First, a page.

AncestryDNA 101: The Insider’s Guide To DNA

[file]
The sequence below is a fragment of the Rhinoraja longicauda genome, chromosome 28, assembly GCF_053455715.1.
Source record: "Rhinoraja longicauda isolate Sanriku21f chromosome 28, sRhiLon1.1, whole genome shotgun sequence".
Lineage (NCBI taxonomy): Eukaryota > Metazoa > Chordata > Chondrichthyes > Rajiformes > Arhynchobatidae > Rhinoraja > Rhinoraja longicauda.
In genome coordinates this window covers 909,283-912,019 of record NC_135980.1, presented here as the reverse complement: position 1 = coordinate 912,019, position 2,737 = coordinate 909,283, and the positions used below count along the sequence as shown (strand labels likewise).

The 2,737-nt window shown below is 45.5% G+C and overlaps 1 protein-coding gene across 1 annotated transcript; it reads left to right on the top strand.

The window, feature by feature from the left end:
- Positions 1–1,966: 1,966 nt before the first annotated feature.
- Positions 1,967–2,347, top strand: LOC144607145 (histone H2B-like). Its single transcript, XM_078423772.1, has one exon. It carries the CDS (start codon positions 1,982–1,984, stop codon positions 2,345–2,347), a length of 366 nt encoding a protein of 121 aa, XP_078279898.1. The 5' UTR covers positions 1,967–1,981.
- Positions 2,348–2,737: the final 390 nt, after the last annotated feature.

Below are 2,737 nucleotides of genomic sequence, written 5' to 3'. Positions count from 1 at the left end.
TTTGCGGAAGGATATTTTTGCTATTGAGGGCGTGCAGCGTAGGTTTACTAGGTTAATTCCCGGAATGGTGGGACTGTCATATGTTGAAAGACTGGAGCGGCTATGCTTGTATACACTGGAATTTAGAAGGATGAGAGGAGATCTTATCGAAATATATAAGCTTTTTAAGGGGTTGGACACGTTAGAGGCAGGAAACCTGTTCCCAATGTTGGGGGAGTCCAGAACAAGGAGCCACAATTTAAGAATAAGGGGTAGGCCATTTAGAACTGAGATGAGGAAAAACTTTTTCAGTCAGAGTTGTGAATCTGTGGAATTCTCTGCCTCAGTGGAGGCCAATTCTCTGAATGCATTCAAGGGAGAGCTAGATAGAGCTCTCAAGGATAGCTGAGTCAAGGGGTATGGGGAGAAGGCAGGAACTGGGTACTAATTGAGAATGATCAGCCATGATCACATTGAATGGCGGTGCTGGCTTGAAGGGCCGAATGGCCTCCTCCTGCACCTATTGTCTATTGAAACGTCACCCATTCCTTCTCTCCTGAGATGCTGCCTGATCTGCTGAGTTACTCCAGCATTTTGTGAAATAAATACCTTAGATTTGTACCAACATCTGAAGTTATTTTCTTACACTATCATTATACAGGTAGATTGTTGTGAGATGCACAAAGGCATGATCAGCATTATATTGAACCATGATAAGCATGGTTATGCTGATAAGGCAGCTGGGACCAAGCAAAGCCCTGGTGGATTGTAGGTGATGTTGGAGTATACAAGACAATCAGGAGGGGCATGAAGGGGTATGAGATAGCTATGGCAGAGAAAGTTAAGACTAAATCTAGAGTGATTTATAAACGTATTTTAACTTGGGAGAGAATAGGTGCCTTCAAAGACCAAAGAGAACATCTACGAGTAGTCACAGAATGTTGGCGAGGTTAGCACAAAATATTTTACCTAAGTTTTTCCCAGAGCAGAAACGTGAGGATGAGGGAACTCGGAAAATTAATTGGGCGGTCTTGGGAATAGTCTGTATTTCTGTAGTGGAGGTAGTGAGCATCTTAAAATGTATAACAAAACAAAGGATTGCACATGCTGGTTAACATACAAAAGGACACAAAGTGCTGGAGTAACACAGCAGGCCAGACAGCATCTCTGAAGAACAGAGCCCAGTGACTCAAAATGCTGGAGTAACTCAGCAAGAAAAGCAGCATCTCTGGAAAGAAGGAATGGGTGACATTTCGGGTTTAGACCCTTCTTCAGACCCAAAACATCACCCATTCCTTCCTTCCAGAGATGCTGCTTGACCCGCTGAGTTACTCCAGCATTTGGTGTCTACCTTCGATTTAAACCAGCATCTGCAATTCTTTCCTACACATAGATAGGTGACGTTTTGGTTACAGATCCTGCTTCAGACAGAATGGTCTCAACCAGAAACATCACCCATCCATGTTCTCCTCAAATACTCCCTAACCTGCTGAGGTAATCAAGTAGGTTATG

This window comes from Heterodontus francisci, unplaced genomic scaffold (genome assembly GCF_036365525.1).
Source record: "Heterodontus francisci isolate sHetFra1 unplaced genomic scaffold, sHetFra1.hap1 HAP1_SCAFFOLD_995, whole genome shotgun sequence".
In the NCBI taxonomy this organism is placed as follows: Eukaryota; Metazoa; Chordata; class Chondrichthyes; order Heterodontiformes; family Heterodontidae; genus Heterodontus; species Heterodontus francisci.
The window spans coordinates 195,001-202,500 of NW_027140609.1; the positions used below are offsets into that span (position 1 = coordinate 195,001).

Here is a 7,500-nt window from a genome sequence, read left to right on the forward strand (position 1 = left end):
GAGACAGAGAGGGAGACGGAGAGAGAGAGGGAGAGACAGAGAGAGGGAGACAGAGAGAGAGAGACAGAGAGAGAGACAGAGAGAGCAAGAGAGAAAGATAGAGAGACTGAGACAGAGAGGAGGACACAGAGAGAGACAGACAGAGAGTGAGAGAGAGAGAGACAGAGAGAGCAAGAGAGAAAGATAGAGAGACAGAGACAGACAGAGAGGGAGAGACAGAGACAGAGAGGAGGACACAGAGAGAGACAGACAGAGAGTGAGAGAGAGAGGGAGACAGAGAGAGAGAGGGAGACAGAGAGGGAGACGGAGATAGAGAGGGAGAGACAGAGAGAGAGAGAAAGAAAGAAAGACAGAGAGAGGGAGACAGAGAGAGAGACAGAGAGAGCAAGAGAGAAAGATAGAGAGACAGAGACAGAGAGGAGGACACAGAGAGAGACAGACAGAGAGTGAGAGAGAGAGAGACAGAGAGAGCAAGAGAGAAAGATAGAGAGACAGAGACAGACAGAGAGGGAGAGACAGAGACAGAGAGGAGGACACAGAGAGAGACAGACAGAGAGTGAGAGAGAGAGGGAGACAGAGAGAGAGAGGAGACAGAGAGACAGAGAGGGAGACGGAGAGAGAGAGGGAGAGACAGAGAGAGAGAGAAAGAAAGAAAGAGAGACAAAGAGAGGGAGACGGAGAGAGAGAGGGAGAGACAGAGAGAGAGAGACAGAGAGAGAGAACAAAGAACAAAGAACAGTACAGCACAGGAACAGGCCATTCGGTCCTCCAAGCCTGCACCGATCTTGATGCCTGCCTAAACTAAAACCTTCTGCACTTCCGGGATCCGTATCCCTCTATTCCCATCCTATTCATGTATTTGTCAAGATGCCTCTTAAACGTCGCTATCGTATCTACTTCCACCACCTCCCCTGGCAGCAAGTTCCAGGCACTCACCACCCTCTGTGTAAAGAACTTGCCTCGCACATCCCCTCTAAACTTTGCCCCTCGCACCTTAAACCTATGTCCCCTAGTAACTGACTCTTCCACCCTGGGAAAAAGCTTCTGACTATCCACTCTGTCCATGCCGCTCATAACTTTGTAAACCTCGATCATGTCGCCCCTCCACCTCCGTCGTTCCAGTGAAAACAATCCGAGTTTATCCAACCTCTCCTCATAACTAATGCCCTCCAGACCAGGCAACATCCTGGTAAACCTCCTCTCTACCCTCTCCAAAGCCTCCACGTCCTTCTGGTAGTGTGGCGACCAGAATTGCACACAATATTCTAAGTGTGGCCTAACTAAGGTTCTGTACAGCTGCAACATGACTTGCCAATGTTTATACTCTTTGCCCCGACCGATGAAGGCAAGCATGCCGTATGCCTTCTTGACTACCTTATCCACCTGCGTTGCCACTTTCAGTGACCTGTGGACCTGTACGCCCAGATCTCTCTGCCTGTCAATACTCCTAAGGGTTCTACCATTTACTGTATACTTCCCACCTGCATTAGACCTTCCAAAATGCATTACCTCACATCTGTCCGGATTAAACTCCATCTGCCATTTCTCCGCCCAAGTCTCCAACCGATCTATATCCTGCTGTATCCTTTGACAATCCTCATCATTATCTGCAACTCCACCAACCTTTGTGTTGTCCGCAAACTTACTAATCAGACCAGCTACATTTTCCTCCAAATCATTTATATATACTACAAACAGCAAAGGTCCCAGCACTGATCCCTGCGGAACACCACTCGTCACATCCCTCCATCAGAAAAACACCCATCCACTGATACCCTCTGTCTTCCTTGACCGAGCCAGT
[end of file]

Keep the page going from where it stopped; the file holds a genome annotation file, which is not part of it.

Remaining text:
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AncestryDNA 101:The Insider’s Guide to DNAWe all have DNA. It’s the genetic code that tells your body how to build you. You inherit half of yourDNA from each parent: 50% from Mom and 50% from Dad, though exactly which DNA gets passeddown is random. Because they inherited their DNA in the same way from their parents, your DNA ismade up of pieces of DNA passed down from your ancestors going back generations.FatherMotherTHE INSIDER’S GUIDE TO DNAFamily history is in our DNAA simplified view of how an individual receives arandom mix of DNA from each of their parents.DaughterHOW DOES THE ANCESTRYDNA TEST WORK?AncestryDNA is an autosomal DNA test that examines your unique genetic code for clues about yourfamily history. Then we use genetic science to determine family relationships within our database ofAncestryDNA members and your ethnicity origins.AncestryDNA extracts your DNA from a small saliva sample. Then our lab looks at more than700,000 different “markers” in your DNA to create a profile for you.To find people you are related to, we compare your profile to profilesof other people who have taken the test, looking for segments of DNAthat indicate you might be relatives and share a common ancestor.Based on how much shared DNA you have with another individual,we can predict a relationship. For example, a grandparent and grandchild typically will have a relationship status of immediate familybecause of the amount of DNA they have in common.To reveal your unique ethnic origins, we compare your profile todistinct genetic profiles for 26 regions around the world. By findingsimilarities between your genetic profile and the regional profile, wecan find where your ancestors most likely lived and estimate howmuch of your DNA likely came from each particular region.1